I've been stressing what a compound sentence is and why it needs a comma in the bellwork recently. The conjunctions (and, but, or) join two complete sentences, which means that there is a subject AND verb. If there's one subject and two verbs, it doesn't need the comma. Only two subjects and two verbs. They're also getting quite good at underlining the titles of ships to show that they are italicized.
I've been giving students some pretty complex passages to read lately. Today's passage is no exception. It's a short biography of Rod Serling, the author of "The Monsters Are Due on Maple Street." And yes, the creator of The Twilight Zone.
Because this passage is so difficult, students have a ton of questions about vocabulary. Rather than start with main ideas, then, we started with vocabulary. If they don't know what the words mean, how can they get to the author's main ideas? They can't, without a lot of difficult and a lot of teacher spoon-feeding. I'm not doing that. They're constructing their own knowledge, so we're starting with vocabulary.
And to start with vocabulary, we start with reading the passage. I reminded students of our annotation symbols. Since we're focusing on vocabulary for this first read, I specifically pointed out the delta (triangle). They could use the delta to mark a word that they didn't know. They could underline words that they thought were important. If they wanted to go beyond these things, great, but that's what we're starting with. For the first read, they read it alone, independently. For some students, it was a struggle. Some students didn't finish in the time I allotted.
One tip that I picked up from my student teacher this fall was to ask students to do something silly to show that they're done. They can touch their nose, give themselves bunny ears, put their pencil under their lip to form a mustache, etc. It allows them a way to let me know that they're done without yelling, "I'm finished!" every two seconds.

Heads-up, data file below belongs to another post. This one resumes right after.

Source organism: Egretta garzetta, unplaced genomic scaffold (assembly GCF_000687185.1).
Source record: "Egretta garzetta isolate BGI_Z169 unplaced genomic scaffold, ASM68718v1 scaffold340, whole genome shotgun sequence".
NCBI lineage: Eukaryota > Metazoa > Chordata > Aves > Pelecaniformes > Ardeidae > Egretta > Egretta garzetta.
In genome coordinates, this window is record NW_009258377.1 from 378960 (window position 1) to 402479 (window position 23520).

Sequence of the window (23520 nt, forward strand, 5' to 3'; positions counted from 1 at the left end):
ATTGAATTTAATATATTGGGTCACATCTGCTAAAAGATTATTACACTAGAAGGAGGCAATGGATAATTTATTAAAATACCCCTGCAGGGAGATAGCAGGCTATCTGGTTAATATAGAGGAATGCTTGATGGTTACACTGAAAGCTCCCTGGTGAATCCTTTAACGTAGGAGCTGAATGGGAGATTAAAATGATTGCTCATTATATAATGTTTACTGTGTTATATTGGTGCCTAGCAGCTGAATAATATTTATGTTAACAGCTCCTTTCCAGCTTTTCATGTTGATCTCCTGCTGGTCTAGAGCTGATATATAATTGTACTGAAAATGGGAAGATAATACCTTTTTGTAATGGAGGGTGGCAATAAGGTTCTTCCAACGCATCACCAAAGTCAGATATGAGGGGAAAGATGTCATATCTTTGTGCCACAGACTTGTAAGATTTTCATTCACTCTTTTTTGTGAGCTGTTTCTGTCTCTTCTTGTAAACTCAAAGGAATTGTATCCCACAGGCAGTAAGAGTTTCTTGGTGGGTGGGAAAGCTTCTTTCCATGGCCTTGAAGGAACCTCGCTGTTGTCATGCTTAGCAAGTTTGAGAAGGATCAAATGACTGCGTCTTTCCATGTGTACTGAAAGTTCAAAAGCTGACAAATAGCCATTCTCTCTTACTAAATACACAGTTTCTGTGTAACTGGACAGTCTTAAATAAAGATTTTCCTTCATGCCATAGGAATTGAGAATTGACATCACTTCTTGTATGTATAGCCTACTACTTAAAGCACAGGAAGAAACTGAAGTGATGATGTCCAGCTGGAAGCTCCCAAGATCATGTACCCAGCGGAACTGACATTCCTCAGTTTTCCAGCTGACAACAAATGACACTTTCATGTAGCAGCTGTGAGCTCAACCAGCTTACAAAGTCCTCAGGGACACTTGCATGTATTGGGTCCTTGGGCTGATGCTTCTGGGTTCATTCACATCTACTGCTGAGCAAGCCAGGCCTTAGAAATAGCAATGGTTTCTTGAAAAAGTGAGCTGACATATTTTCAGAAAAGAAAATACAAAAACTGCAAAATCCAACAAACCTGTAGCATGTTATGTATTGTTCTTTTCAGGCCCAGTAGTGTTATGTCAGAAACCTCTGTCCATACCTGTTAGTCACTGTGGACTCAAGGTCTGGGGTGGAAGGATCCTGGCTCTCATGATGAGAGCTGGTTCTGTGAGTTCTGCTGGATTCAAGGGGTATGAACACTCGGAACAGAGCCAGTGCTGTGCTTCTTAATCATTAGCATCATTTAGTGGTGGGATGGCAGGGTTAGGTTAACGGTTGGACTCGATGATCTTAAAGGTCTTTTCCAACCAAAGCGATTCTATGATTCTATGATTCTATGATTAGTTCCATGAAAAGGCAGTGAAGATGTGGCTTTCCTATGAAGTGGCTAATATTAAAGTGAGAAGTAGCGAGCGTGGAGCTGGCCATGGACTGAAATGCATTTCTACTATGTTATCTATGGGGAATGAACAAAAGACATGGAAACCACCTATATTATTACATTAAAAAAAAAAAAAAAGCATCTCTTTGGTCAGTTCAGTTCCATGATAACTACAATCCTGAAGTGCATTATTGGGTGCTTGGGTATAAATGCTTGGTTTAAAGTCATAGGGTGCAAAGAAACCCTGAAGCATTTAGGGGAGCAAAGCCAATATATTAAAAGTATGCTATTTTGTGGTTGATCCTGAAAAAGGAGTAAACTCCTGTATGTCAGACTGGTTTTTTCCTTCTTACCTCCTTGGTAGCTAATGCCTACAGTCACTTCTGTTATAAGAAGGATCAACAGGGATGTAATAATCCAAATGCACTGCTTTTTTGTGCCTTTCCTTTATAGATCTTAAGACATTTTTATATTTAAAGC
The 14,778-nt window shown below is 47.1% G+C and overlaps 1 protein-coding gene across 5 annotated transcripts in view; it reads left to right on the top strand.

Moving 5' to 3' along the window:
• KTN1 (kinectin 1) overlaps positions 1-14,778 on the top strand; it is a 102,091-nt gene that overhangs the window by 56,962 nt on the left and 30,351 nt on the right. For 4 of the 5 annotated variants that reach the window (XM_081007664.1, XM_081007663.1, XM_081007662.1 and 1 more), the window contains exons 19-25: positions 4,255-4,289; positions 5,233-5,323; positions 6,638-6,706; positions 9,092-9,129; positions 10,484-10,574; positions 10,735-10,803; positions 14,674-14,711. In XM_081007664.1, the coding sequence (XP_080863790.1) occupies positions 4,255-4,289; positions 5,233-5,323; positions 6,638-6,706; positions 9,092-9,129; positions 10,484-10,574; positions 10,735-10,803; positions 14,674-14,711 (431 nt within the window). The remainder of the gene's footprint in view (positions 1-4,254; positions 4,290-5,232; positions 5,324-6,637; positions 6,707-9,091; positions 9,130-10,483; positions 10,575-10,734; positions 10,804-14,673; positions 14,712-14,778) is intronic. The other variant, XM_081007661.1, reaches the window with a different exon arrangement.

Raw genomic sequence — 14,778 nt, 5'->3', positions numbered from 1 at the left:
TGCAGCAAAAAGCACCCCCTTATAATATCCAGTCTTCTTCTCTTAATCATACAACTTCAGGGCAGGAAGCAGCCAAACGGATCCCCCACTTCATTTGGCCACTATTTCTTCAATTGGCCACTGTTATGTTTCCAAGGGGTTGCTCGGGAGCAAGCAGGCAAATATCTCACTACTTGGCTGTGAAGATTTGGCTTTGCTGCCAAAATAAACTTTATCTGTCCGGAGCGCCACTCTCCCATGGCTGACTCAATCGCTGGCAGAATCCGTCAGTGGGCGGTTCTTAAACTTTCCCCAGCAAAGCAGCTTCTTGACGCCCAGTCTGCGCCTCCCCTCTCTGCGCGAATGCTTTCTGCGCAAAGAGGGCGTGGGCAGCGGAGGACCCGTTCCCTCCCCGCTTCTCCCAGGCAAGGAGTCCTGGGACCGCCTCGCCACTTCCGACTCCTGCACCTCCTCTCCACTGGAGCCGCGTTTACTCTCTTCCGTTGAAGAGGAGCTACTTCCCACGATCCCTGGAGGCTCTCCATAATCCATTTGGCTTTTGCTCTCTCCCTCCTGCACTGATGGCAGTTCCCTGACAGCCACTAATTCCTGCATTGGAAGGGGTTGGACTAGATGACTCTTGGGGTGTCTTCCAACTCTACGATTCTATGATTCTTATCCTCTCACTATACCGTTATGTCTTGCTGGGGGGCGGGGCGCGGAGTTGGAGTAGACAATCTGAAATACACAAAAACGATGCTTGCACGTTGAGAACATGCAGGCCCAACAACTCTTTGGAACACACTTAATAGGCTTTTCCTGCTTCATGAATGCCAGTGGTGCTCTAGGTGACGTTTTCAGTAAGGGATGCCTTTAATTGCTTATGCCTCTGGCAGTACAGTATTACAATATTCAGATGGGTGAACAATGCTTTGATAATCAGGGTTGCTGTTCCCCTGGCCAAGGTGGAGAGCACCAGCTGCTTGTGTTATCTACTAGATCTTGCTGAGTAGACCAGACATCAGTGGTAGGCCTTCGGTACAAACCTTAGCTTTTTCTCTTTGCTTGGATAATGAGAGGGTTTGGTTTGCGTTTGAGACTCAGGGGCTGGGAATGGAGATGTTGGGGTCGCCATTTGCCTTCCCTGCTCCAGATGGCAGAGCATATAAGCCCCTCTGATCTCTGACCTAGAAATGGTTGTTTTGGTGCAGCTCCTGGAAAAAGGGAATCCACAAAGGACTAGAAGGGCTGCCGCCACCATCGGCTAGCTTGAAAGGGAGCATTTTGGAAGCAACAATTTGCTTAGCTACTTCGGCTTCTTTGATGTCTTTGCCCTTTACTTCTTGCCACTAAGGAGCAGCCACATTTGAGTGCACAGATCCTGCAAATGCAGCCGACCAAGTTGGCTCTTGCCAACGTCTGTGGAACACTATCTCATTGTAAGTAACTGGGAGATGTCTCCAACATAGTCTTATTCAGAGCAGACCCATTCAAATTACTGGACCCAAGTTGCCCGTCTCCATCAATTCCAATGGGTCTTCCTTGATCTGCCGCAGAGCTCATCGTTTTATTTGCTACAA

After the first read, I asked them to very briefly share the words that they'd annotated so far. Then I read the passage aloud and asked them to do the same thing--annotate words they don't know. Sometimes hearing the word, rather that just seeing the word, helps students realize that they don't know something. And it was true for many of my students. Once I was done reading aloud, I asked them to share the words again. I'm stopping here, because the rest of this belongs in the next section.
In the last section, I left off with asking students to share the words they didn't understand. I made sure to reiterate that it's okay to admit that you don't know something. Really. That's okay. I don't know if your students don't like to do that, but mine certainly don't like to admit it sometimes. Either their honors students and think they know everything, or they're a typical kid and don't want to look stupid.
I gave each group a sticky note. Just one! Just one sticky note per group! Not one per person! As a group, they were to come up with a list of words that they thought were important. The goal was five to seven words, but of course, some groups wrote more. Overachievers! I collected the sticky notes and put them up under the document camera so everyone could see. You could also do this with mini dry erase boards or the full sized dry erase board.
We compared the words on each group's sticky note to create a list of words that we would all learn.